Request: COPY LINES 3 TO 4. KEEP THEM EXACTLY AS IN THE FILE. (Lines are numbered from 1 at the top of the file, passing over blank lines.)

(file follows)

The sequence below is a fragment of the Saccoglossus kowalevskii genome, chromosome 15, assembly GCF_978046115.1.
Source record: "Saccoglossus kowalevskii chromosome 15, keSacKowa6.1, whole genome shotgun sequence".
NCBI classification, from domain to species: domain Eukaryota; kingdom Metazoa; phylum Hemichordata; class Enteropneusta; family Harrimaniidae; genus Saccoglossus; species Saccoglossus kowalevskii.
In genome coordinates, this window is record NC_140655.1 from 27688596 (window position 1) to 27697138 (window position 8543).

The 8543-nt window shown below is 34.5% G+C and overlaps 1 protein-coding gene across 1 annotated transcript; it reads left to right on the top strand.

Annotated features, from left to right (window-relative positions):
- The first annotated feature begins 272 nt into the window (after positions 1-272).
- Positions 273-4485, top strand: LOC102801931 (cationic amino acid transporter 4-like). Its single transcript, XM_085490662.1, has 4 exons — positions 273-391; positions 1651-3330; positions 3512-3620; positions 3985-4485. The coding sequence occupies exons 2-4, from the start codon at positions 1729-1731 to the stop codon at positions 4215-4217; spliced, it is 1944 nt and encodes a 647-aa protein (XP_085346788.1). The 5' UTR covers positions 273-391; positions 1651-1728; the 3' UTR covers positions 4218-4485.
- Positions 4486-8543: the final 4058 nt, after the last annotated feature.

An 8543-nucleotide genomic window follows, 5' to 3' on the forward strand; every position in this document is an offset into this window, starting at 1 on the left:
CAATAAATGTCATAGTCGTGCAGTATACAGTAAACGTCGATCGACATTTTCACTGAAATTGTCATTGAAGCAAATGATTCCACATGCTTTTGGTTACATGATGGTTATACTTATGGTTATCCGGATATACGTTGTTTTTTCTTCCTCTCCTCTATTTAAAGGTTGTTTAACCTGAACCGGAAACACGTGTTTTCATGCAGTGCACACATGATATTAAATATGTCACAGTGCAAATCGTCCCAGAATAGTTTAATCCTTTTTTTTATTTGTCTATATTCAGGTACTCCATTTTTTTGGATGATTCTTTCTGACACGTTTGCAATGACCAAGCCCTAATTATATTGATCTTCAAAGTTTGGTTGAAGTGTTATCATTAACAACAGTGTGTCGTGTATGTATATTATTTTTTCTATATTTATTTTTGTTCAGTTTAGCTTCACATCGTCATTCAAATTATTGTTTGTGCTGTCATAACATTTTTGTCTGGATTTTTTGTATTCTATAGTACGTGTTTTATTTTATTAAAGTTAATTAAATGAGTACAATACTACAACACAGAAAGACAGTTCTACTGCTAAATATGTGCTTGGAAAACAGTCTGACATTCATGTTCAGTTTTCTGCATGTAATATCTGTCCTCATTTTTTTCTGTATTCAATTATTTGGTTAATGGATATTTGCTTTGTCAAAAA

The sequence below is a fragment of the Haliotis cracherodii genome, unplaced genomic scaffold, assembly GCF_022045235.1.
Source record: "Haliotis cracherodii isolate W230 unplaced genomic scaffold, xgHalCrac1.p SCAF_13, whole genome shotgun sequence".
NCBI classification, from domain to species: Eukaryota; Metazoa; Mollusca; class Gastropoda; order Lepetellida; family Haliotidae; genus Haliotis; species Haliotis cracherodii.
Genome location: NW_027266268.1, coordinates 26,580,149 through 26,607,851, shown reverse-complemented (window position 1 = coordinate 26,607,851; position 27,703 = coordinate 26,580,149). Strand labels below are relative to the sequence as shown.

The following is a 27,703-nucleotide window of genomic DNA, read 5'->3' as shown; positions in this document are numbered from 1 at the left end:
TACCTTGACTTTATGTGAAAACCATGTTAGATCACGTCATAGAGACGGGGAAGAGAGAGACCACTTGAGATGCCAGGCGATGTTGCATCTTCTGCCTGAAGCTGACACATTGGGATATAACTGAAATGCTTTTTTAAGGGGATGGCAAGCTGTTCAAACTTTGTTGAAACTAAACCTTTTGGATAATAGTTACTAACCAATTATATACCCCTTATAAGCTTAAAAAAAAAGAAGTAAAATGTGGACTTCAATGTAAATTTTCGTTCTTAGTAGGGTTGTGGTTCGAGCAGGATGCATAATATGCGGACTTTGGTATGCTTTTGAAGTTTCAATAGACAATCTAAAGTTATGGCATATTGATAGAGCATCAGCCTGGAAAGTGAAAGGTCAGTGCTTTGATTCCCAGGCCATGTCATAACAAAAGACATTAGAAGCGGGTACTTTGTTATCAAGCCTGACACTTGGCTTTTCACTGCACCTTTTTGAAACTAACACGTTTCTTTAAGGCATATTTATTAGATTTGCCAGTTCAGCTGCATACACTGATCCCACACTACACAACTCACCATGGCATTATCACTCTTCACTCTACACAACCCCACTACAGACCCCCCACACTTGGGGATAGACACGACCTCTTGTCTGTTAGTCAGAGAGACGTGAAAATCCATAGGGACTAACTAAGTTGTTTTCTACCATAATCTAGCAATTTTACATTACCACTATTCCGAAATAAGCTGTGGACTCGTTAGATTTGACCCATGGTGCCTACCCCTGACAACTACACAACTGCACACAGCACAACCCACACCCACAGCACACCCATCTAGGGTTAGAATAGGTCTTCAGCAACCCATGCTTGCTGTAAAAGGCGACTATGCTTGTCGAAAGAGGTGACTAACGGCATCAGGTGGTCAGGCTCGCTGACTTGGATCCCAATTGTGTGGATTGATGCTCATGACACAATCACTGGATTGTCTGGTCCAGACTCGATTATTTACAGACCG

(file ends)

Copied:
NCBI classification, from domain to species: domain Eukaryota; kingdom Metazoa; phylum Hemichordata; class Enteropneusta; family Harrimaniidae; genus Saccoglossus; species Saccoglossus kowalevskii.
In genome coordinates, this window is record NC_140655.1 from 27688596 (window position 1) to 27697138 (window position 8543).